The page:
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ShadowNurse ShadowNurse (Member)

Safe Patient-Nurse Ratio

LTAC   (1,071 Views 6 Comments)
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I just left a job at a Kindred LTAC. One of the issues I had was struggling to keep up with the workload. It was entirely normal for me to have 5 patients who were all total care. All needed to be turned q2h, some needed vital signs q4h (due to being on telemetry), at least one in restraints. It was normal to have 2-3 trached and/or ventilated patients in my load as well. At some points, I could have 6 patients. Again, all quite heavy. We had CNAs some days, other days we were primary, but since we only had one CNA for the entire floor of 12 patients it didn't feel like it made a difference; I still took all of my own vital signs and other nurses frequently had to help me turn or change linen (and I helped them). The other nurses I spoke to said that they cried frequently their first six months, and none of them were new grads.

Is 5-6:1 a safe or normal ratio for LTAC? My patients just seemed so ill and the expectation on the nurses so high. I worried every shift that I just didn't have time to be as thorough as I needed to be with my people. The nurses orienting me were always telling me to go faster, yet be more thorough. I could not do both.

Edited by ShadowNurse

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Reading this is giving me ptsd. I just wanted to acknowledge your post; the expectations are unrealistic. I hope you found a better position! 

 

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I spent the first year and a half of my nursing career as an LTAC nurse. After spending the last 3.5 years as a critical care nurse, I consider my LTAC experience to be on par if not harder than step-down level care. Our patient/nurse ratios were creeping up and we hardly ever had even one PCA which was why I left. 5 was standard but it was more becoming more common to take on 6-7 patients. The majority is as you described- trach to vent, restrained and total cares. More than 3 is to me unsafe- you can’t even meet your patient’s basic needs much less meet their clinical needs and provide a safe environment. It’s incredibly discouraging and not to be overly dramatic, has given me a touch of what could be termed PTSD like symptoms. On the positive side, I felt like it gave me a very strong skill set and made my transition to critical care fairly smooth. It is an incredibly busy environment to practice in. LTAC nurses do not get the credit they deserve.

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Thank you both for your validation. I made serious errors from trying to juggle the load, the first of my career. I left that job due to feeling unsafe every time I was on the floor. But everyone treated it like it was normal, so I felt unsure.

I mean, at some point time management can only get you so far. I remember that during codes the entire floor would be left unattended because all available staff was needed at that code.

I left that job feeling like a terrible nurse, and many other nurses on that floor felt the same way. But I really feel that I can take very adequate care of a critically ill patient. I just can't do it with that expected ratio. Many people on that floor were burned out, tired, and wanted to find a new position as soon as possible. I really feel that we should have had at least 3 RNs/LPNs and two CNAs per floor. The CNAs were overwhelmed as well. I certainly would not want to try to bathe 12 patients with all of the many needs our folks had on my own.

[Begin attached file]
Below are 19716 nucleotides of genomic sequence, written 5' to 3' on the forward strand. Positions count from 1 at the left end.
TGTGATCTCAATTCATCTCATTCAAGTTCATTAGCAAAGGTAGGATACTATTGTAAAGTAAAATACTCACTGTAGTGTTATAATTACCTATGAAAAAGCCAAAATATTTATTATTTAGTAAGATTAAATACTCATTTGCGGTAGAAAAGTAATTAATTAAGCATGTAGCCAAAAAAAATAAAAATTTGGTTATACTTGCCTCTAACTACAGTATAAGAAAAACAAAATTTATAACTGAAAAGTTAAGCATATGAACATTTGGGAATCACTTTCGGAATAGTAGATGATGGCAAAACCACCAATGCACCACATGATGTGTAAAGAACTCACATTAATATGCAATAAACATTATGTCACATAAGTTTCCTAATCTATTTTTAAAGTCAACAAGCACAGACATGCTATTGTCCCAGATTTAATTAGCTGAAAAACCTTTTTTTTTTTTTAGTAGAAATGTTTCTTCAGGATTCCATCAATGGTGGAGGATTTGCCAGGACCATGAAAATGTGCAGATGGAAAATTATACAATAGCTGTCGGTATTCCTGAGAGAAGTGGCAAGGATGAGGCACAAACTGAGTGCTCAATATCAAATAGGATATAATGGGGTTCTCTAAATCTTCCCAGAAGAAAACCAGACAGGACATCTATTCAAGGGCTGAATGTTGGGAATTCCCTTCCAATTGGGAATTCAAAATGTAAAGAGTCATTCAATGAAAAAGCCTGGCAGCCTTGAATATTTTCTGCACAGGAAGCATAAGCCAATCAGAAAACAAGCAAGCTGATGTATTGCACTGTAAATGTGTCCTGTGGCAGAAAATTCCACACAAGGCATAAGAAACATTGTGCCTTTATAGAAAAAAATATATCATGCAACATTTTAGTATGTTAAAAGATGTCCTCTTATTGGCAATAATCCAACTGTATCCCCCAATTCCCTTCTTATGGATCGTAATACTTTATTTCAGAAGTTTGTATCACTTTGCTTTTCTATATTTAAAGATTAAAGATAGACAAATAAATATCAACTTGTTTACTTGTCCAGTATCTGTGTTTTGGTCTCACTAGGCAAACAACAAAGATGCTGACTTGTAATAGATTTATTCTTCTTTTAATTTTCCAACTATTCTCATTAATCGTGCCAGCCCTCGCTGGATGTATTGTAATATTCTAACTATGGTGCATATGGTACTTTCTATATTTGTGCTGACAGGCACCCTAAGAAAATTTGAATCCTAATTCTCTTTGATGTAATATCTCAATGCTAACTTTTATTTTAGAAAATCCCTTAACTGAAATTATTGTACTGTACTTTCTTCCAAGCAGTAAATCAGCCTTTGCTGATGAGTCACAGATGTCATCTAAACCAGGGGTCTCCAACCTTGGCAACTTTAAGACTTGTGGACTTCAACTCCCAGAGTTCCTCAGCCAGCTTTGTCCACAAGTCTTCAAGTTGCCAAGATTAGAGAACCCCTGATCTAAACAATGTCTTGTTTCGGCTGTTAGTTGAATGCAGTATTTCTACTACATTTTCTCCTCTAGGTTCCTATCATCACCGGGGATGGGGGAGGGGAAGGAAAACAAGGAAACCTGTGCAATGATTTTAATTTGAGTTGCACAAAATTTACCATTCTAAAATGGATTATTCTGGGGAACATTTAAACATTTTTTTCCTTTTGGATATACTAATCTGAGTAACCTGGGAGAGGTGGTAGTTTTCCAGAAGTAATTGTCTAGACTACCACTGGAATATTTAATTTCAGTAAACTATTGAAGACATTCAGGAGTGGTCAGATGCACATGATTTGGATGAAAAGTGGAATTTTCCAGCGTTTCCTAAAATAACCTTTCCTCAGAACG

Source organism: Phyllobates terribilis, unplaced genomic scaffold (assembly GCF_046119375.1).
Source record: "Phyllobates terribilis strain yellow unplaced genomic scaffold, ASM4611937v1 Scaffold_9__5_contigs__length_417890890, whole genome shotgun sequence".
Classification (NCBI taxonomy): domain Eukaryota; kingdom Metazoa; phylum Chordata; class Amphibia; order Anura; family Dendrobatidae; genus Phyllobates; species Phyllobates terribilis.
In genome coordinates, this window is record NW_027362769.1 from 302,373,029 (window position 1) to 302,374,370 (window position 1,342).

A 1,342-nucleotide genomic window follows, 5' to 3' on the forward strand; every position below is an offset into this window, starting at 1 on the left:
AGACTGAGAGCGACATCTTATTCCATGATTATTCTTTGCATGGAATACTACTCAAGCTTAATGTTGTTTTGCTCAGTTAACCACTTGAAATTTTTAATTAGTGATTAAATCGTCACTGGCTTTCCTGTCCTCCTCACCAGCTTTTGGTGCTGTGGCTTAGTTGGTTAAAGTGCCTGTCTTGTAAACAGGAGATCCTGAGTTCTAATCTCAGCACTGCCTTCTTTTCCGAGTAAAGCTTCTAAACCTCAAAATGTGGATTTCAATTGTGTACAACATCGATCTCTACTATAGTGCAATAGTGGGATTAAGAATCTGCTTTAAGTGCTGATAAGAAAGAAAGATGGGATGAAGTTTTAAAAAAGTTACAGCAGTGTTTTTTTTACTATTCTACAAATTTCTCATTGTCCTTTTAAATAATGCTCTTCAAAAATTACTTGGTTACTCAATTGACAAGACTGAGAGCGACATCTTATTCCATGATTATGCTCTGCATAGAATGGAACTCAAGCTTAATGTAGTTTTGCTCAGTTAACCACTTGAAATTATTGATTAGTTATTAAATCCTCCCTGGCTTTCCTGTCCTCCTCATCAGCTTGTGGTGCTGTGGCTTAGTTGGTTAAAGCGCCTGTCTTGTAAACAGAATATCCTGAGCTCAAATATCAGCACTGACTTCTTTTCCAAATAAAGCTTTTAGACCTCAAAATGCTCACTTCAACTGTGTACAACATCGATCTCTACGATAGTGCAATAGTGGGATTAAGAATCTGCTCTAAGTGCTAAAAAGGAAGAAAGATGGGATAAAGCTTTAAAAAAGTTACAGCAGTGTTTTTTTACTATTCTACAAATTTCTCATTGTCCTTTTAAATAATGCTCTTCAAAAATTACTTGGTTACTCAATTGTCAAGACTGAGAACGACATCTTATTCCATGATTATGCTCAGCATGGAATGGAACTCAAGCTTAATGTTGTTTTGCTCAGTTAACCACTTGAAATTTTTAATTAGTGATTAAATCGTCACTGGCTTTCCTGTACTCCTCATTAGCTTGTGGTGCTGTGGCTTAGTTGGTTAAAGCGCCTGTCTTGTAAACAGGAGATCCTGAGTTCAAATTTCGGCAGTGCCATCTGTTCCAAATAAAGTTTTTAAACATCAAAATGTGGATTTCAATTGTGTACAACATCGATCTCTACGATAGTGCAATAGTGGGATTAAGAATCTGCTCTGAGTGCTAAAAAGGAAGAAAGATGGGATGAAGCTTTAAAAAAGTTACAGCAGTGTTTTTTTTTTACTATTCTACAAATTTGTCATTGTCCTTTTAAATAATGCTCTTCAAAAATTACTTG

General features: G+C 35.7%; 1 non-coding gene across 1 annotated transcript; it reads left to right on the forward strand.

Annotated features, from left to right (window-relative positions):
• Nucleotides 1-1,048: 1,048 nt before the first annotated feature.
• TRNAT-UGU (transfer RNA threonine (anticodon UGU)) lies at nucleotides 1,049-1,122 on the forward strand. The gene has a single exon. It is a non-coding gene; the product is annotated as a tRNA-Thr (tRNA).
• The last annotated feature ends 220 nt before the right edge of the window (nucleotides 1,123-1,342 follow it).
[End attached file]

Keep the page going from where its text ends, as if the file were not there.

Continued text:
Edited by ShadowNurse

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I worked in a town where the nurses on the MED SURG floors refused anyone who needed to be suctioned... they had 5 patients but people who work in LTACs or nursing homes are expected to do this and more with far less staff. Something has to change!

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On 2/2/2019 at 4:24 PM, ShadowNurse said:

I left that job feeling like a terrible nurse

You were so smart to leave that job with a horrible work environment and unsafe situation for patients. It's a crime that conscientious, hard-working nurses are made to feel they are terrible at their jobs when there's not enough staff to do the jobs! 

IF there are enough support staff, a CNA for every patient, and CNAs are also given a reasonable load, then there should be no more than 1-4 patients per RN depending on patient acuity. For LTAC and step-down, absolutely no more than 3 patients. For MedSurg, absolutely no more than 4 (and less if there are no CNAs and a difficult group!). To assign RNs more than that is to disregard patient safety. 

If a delivery company forced the safest truck driver in the world to drive cross-country in a day, that driver will either kill himself trying, give up and feel like a failure, or realize that his employer is a bat-dung crazy fool who doesn't mind crashing loads of their own goods to save on hiring enough staff. Likewise, no matter how safe a nurse strives to be, it's all for naught in an unsafe environment or when attempting to meet unreasonable expectations. 

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